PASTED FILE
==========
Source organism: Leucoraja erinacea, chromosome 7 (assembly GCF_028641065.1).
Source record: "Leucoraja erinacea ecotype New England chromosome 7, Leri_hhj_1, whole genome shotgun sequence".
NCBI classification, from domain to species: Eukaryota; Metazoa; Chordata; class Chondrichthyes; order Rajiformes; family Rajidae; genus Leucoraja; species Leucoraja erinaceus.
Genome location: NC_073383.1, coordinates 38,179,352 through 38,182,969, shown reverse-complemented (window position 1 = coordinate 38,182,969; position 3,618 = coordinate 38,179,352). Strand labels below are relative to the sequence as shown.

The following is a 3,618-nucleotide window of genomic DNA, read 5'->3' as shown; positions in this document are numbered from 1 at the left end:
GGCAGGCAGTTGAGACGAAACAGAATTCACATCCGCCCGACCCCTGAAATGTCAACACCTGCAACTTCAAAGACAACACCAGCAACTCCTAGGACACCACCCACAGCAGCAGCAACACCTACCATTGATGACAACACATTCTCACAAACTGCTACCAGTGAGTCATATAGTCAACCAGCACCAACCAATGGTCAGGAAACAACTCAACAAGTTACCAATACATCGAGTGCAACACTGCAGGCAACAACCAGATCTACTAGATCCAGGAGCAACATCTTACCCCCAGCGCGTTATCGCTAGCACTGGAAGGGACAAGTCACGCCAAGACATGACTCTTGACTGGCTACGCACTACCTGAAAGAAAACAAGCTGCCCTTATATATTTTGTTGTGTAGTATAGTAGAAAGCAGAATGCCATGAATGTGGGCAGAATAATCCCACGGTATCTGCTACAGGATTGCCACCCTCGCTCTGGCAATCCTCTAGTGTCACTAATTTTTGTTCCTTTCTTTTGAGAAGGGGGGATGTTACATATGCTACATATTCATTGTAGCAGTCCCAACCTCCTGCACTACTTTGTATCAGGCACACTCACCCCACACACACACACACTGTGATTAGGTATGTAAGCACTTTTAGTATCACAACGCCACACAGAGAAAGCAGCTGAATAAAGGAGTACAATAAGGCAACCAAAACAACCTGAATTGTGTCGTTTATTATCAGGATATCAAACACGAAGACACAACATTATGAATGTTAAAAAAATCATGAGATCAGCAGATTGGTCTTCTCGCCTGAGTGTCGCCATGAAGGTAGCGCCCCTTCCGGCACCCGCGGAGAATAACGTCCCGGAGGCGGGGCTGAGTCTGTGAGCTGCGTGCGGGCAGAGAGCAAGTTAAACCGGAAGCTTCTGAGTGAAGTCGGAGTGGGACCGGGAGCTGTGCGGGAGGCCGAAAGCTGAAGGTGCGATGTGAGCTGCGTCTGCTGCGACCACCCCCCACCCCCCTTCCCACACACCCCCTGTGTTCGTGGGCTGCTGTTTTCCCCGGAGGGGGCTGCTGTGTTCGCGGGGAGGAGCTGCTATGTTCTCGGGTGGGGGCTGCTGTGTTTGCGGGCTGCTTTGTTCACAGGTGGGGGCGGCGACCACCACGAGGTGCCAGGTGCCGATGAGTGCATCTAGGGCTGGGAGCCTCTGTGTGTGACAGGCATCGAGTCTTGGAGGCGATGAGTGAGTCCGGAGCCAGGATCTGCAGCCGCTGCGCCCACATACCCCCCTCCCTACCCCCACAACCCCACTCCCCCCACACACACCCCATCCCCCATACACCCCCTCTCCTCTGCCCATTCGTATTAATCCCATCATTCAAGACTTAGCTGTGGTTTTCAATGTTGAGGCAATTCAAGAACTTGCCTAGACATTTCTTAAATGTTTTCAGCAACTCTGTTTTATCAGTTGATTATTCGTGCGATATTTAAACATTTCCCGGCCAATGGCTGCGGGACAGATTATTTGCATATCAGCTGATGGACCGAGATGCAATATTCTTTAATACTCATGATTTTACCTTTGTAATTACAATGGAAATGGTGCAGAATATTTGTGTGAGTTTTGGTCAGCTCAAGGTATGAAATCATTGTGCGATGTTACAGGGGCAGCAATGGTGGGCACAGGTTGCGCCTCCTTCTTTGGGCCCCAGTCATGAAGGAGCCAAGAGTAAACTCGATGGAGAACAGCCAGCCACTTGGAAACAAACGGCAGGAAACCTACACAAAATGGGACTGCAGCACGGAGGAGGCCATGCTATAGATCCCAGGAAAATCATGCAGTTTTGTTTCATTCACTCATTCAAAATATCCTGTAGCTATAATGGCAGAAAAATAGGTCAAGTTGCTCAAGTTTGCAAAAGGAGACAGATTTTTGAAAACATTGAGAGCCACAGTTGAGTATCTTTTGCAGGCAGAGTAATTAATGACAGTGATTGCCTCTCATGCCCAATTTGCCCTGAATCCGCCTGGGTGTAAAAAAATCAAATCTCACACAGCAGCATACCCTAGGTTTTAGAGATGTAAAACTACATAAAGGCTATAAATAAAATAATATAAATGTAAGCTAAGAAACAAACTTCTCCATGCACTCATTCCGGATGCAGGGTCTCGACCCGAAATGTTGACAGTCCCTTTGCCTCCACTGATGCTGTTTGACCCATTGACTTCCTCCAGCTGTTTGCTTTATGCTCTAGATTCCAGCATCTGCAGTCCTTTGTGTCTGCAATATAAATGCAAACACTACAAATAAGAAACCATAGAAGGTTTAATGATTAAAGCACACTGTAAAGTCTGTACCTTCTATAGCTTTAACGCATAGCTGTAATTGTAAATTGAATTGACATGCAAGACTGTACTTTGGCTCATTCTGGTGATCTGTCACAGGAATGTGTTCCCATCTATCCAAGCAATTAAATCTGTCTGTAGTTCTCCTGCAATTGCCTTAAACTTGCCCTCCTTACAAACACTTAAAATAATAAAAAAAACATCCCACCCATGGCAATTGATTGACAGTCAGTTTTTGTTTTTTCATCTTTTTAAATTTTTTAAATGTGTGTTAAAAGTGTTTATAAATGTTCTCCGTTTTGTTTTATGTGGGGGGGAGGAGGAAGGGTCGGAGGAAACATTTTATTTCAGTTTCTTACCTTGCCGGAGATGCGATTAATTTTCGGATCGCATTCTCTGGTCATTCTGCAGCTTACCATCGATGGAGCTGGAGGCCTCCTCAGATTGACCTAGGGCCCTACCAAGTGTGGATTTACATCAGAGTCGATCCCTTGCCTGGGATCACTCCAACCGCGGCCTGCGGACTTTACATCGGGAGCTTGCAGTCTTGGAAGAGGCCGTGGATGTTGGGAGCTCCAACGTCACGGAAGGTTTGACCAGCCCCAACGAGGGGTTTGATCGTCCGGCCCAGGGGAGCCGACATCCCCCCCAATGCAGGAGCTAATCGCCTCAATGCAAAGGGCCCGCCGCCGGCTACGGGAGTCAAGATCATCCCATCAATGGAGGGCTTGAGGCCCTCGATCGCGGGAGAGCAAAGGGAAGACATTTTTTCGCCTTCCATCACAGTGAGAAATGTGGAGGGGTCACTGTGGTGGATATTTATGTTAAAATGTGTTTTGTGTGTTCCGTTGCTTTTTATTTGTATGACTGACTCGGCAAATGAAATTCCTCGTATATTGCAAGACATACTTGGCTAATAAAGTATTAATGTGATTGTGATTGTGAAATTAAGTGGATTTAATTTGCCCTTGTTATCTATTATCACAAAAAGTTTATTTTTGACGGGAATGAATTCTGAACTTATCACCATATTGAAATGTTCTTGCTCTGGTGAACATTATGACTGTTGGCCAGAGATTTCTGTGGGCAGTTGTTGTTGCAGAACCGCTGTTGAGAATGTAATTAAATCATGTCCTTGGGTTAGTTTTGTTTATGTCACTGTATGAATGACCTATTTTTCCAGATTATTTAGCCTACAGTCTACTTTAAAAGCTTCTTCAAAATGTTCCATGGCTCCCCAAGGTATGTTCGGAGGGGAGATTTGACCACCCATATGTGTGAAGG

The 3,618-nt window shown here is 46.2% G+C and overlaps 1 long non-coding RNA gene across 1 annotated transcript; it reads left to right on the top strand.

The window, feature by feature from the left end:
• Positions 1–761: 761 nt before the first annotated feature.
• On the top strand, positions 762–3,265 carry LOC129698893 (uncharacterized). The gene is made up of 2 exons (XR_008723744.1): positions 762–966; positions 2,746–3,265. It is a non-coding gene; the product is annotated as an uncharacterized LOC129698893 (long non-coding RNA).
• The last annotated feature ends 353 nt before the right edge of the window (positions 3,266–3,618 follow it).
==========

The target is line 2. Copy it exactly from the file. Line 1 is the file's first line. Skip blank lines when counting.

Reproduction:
Source record: "Leucoraja erinacea ecotype New England chromosome 7, Leri_hhj_1, whole genome shotgun sequence".